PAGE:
To think the relationships which exist between Marxism and psychoanalysis obliges one to reflect upon the intersections between two theoretical fields, each composed independently of the other and whose possible forms of mutual reference do not merge into any obvious system of translation. For example, it is impossible to affirm—though it has often been done—that psychoanalysis adds a theory of subjectivity to the field of historical materialism, given that the latter has been constituted, by and large, as a negation of (...) the validity and the pertinence of any theory of subjectivity . Thus, no simple model of supplement or articulations is of the slightest use. The problem is rather that of finding an index of comparison between two different theoretical fields, but that, in turn, implies the construction of a new field, within which the comparison would make sense.This new field is one which may be characterized as “post-Marxist” and is the result of a multitude of theoretico-political interventions whose cumulative effect in relation to the categories of classical Marxism is similar to what Heidegger called a “de-struction of the history of ontology.” For Heidegger, this “de-struction” did not signify the purely negative operation of rejecting a tradition, but exactly the opposite: it is by means of a radical questioning which is situated beyond this tradition—but which is only possible in relation to it—that the originary meaning of the categories of this tradition may be recovered. In this sense, effecting a “de-struction” of the history of Marxism implies going beyond the deceptive evidence of concepts such as “class,” “capital,” and so on, and re-creating the meaning of the originary synthesis that such concepts aspired to establish, the total system of theoretical alternatives in regard to which they represented only limited options, and the ambiguities inherent in their constitution itself—the “hymen” in the Derridean sense—which, although violently repressed, rise up here and there in diverse discursive surfaces. It is the systematic and genealogical outline of these nuclei of ambiguity which initially allows for a destruction of the history of Marxism and which constitutes post-Marxism as the field of our current political reflection. But it is precisely in these surfaces of discursive ambiguity that it is possible to detect the presence of logics of the political which allows for the establishment of a true dialogue, without complacent metaphorization, between Marxism and psychoanalytic theory. I would like to highlight two points, which I consider fundamental, concerning these discursive surfaces. Ernesto Laclau is a lecturer in the Department of Government and director of the Graduate Program in Ideology and Discourse Analysis at the University of Essex. He is the author of Politics and Ideology in Marxist Theory and, with Chantal Mouffe, Hegemony and Socialist Strategy: Towards a Radical Democratic Politics . Amy G. Reiter-McIntosh is a lecturer and Ph.D. candidate at the University of Chicago. (shrink)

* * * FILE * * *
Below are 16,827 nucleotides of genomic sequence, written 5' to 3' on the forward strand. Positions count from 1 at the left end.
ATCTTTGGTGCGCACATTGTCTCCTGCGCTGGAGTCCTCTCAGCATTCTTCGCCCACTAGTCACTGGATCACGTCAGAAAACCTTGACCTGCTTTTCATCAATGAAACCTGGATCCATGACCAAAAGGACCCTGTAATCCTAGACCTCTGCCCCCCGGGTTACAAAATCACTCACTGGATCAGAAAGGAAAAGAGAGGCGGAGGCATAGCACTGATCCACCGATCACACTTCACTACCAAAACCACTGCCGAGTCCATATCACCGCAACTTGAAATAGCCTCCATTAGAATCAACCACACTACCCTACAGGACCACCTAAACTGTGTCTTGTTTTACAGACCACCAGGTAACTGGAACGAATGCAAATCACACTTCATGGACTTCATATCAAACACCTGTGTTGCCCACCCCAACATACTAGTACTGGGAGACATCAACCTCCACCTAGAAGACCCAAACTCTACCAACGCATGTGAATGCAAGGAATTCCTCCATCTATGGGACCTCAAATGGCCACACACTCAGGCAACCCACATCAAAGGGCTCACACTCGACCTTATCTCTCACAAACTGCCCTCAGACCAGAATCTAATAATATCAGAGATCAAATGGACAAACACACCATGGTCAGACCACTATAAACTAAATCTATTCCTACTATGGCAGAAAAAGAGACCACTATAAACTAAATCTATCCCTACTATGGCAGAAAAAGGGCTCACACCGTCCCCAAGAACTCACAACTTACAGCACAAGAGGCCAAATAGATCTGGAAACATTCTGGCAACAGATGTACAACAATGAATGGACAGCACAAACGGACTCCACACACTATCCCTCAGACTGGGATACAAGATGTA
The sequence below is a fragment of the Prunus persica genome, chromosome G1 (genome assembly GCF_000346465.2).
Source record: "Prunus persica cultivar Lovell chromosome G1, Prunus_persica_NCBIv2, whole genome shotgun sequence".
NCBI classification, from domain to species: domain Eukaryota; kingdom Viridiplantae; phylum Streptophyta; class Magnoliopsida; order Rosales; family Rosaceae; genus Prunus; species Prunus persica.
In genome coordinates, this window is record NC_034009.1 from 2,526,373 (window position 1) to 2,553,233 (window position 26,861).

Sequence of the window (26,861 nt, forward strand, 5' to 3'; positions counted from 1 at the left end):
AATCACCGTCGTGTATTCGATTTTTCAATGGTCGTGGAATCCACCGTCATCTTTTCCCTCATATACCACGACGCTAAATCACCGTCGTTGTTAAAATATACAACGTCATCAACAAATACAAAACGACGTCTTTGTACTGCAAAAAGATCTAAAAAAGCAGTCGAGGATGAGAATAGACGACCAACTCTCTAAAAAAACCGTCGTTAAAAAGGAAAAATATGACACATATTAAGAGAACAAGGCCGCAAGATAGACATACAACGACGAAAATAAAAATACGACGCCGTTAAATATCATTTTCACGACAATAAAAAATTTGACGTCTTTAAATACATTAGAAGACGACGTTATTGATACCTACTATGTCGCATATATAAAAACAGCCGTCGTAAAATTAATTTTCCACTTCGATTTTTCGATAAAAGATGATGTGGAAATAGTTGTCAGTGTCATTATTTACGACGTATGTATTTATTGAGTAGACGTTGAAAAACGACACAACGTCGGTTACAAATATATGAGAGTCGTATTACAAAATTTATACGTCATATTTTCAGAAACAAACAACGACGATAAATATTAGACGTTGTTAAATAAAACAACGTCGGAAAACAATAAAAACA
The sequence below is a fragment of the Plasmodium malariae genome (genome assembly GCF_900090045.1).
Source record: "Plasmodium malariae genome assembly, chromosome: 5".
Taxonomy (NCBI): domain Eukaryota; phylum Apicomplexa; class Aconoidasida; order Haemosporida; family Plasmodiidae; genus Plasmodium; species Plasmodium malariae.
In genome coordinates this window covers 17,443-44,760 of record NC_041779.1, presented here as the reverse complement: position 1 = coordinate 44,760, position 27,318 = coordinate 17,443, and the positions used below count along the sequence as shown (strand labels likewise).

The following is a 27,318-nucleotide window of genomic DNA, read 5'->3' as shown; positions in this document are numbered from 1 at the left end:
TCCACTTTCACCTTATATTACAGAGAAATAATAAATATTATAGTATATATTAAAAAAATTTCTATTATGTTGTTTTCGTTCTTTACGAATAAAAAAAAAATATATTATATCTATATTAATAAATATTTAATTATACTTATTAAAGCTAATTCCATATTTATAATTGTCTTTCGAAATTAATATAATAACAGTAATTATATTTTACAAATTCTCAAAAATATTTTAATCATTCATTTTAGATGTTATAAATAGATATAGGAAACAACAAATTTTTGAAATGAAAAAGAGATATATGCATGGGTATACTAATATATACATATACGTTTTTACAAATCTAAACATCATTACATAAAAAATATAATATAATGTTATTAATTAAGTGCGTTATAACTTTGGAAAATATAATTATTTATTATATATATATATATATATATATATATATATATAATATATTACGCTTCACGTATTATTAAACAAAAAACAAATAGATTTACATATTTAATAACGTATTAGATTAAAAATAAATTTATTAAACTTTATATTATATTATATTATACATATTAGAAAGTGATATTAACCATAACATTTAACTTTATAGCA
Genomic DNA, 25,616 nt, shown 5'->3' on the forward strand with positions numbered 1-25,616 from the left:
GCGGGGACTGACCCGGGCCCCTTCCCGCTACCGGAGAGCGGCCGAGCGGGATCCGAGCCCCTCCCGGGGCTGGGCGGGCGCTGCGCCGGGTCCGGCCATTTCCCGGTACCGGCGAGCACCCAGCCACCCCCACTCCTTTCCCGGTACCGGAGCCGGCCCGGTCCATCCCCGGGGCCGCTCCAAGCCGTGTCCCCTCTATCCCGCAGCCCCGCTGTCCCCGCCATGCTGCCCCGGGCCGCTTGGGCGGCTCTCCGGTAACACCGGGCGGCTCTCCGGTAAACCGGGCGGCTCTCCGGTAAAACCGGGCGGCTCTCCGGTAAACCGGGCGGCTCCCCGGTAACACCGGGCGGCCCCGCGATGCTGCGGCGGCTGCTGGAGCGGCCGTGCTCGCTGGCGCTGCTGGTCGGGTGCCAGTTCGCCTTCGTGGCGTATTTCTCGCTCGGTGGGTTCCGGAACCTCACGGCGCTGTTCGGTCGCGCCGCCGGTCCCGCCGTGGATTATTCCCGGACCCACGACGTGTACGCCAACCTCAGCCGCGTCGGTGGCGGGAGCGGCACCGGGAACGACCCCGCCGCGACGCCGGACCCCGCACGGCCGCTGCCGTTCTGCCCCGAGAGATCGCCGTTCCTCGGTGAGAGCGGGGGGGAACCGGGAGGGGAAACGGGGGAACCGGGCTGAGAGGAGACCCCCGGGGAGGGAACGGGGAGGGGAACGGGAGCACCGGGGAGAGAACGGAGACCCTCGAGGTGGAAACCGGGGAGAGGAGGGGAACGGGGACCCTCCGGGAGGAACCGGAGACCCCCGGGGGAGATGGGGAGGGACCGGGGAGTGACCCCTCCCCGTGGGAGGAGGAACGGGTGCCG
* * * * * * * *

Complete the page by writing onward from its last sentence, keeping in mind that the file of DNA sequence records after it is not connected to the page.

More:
Abstract: This article examines the uses of official apologies for massive human rights abuses in the context of democratic transitions. It sketches a normative model of apologies, highlighting how they serve to provide some moral and practical redress for past wrongs. It discusses a number of contributions apologies can make, including publicly confirming the status of victims as moral agents, fostering public reexamination and deliberation about social norms, and promoting critical understandings of history that undermine apologist historical accounts. The article (...) then presents certain normative criteria that any official apology must satisfy, and concludes with a discussion of several theoretical and practical challenges that apologies face in transitional contexts. It draws on Chilean President Patricio Aylwin's apology for his predecessor's crimes as an illustration of some of the promises and challenges that apologies face. (shrink)